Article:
In this strange time with the Covid-19 pandemic I believe we  should help and support one another. My senior neighbour who lives by herself got infected by the corona virus so she isolated herself in her house with no one to look after her.  Every day I sent her a hot meal and asked her if she needed anything to support her. One day my children were in our backyard; I asked my children to be quiet so they wouldn’t disturb or annoy my neighbour but she talked to me over the fence and told me to allow my children to make as much noise as they wanted since it made her feel less lonely and as if she had company with her. My neighbour has safely recovered from the corona virus but I still communicate with her through our fence because I don’t want her to feel lonely and I’m still sending her sweet and savoury dishes which she enjoys a lot thankfully.

 These are some photos of the food that I have cooked and sent to her:

Nourah food 2

Nourah food 1

 

 

 

 

We thank Neli and Nourah and we hope you find their stories inspiring. If you have a similar story that you would like us to share on this website please contact us by e-mailing info@refugeesupportdevon.org.uk .

 

ENGLISH LESSONS IN NEWTON ABBOT – FREE FOR ALL REFUGEES

Newton Abbot Class Nov 2019

 

 

Please pass information about these classes to anyone you think might wish to attend them – many thanks

Make October 3rd the European Day of Memory and Welcome!

You might be interested in signing the following petition, which calls to make 3 October the European Day of Memory and Welcome:

 

RSD ACHIEVES OISC LEVEL 1 ACCREDITATION – July 6th 2018

3161BB10-A90C-4BB1-B099-6AAB0E73597BIn June 2018 RSD’s Casework Coordinator, Neli Montes De Oca, and three drop-in volunteers – Alex Goodman, Suzy Aburagheb and Tony Griffin (pictured with Neli) – passed the Office of the Immigration Services Commissioner (OISC) examination, with the result that RSD has been awarded Level One accreditation. The 3.5 hour exam – which was taken in London – was in two parts, a multiple-choice section and an exercise in which a letter had to be drafted, outlining the possible routes a client might access to remain in the UK. Both sections needed to be completed successfully and the pass-mark was 65%.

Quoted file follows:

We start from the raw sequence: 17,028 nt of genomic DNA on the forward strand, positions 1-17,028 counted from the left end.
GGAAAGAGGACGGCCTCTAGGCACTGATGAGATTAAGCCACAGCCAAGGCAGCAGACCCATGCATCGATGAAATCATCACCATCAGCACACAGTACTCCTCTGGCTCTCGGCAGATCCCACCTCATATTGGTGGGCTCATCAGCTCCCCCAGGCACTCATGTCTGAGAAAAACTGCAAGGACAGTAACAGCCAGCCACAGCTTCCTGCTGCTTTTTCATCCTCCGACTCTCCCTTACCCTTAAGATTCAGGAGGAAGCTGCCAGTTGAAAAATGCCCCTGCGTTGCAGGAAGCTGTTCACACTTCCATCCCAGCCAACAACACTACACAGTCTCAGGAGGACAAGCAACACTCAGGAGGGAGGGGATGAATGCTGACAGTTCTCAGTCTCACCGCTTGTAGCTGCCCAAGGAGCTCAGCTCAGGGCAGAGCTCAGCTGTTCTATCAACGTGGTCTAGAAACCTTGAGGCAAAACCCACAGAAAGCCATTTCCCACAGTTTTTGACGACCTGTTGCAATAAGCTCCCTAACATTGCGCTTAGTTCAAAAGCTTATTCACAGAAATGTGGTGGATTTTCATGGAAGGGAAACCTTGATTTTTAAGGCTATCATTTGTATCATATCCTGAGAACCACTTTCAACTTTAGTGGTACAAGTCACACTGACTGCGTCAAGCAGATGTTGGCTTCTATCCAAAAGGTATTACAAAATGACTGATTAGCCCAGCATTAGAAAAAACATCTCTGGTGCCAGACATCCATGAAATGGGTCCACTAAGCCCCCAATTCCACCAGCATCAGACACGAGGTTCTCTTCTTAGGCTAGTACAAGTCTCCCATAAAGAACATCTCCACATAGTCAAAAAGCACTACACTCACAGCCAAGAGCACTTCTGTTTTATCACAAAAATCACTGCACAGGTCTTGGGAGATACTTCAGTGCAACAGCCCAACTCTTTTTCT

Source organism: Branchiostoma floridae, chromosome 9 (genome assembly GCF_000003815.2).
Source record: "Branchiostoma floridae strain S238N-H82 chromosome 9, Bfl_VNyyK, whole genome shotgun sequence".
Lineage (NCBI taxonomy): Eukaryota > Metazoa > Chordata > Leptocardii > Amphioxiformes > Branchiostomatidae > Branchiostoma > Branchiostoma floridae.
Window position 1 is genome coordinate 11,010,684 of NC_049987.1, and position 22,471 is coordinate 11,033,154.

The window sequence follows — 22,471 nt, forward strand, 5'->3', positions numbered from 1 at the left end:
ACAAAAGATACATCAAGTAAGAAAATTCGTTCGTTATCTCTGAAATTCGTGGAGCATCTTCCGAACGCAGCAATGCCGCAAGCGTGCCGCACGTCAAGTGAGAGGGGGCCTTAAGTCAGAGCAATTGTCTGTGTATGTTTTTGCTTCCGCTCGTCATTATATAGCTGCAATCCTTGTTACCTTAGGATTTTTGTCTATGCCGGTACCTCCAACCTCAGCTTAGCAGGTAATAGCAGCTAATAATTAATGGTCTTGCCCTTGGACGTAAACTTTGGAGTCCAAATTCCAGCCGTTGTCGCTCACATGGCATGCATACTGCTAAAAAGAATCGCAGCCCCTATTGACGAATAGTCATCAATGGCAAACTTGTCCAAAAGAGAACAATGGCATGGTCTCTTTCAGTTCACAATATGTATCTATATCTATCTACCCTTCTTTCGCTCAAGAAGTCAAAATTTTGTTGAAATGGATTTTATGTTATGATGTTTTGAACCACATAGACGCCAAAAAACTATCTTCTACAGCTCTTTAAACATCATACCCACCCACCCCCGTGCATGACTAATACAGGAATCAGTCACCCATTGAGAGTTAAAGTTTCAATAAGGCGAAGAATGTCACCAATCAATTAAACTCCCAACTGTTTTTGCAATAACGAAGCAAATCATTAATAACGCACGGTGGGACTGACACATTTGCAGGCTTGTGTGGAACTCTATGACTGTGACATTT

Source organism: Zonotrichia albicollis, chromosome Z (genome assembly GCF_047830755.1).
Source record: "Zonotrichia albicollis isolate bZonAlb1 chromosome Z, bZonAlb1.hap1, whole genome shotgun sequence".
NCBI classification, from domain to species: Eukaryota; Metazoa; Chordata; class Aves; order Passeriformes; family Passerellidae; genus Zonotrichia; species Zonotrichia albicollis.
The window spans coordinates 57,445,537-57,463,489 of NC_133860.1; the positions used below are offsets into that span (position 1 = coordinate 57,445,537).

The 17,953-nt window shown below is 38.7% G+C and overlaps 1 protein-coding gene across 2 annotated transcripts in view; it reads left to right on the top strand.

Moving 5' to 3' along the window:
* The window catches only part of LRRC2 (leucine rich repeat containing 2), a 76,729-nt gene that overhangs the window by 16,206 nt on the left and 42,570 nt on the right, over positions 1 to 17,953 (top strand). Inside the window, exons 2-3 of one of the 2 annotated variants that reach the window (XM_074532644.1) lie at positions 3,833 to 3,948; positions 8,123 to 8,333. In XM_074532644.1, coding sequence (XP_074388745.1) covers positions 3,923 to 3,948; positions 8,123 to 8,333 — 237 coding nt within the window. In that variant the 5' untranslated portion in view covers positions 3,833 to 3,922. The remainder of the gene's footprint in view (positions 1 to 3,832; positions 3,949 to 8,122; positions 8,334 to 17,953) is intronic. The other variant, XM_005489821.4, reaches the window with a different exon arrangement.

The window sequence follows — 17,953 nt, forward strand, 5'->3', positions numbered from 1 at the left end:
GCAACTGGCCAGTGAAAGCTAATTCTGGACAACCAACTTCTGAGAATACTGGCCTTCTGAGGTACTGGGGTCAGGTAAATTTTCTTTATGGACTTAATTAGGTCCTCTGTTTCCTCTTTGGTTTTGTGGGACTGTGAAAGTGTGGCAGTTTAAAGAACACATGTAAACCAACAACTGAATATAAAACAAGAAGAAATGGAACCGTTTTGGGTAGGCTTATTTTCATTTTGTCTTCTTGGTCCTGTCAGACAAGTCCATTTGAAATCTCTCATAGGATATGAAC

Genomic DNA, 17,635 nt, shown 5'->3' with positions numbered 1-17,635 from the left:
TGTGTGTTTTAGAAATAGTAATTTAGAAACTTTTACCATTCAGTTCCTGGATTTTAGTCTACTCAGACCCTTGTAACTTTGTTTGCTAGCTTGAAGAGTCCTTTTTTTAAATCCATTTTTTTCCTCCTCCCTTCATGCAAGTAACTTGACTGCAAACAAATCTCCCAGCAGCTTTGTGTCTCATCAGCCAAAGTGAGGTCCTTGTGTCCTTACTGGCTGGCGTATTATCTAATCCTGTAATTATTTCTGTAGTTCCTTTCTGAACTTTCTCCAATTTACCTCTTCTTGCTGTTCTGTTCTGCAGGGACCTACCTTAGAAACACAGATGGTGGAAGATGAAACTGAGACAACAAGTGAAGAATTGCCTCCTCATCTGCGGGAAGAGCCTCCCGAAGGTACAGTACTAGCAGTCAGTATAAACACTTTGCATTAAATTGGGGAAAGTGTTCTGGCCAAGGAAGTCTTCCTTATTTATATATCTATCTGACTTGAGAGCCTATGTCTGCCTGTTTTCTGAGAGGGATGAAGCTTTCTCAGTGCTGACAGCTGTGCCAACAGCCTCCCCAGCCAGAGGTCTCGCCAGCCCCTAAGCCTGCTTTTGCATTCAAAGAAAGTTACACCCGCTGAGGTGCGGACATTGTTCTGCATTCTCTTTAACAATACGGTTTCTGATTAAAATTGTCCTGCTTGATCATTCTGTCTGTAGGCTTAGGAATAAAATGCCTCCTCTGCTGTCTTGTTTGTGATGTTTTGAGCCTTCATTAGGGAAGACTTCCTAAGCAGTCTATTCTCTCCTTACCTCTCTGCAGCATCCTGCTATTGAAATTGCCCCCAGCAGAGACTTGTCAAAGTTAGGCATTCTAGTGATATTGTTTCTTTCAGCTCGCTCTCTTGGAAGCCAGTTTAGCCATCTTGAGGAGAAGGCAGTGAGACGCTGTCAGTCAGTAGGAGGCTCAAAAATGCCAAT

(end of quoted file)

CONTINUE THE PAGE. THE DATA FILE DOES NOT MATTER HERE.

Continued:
OISC is an executive non-departmental public body sponsored by the Home Office which regulates immigration advisers, ensuring they are fit and competent and act in the best interest of their clients. Level One OISC accreditation allows Neli and her colleagues to provide basic advice, including giving help with completing certificates for travel to clients granted humanitarian protection or discretionary leave; making applications to vary conditions for people without recourse to public funds; assisting with applications for leave to remain and with the ten-year route for indefinite leave to remain; and registration of a child as a British Citizen.

As a result of this accreditation Neli and her colleagues will be offering advice clinics every Thursday between 12:30 and 14:30 in the Exeter Community Centre, probably in a new office as the usual drop-in service between 14:00 and 16:00 will continue to run. Depending on demand and the availability of funds these hours may be extended. In the meantime, Neli will be in contact with other organisations which provide immigration advice to discuss how RSD might work with them.

Neli would like to acknowledge the assistance given by Refugee Action, who provided five full days of webinar-based training, answered questions, checked writing exercises and gave information about the OISC registration process. Without their support, Neli says, she and her colleagues would probably not have completed the process successfully.

Our warmest congratulations to Neli, Suzy, Alex, and Tony on this wonderful achievement!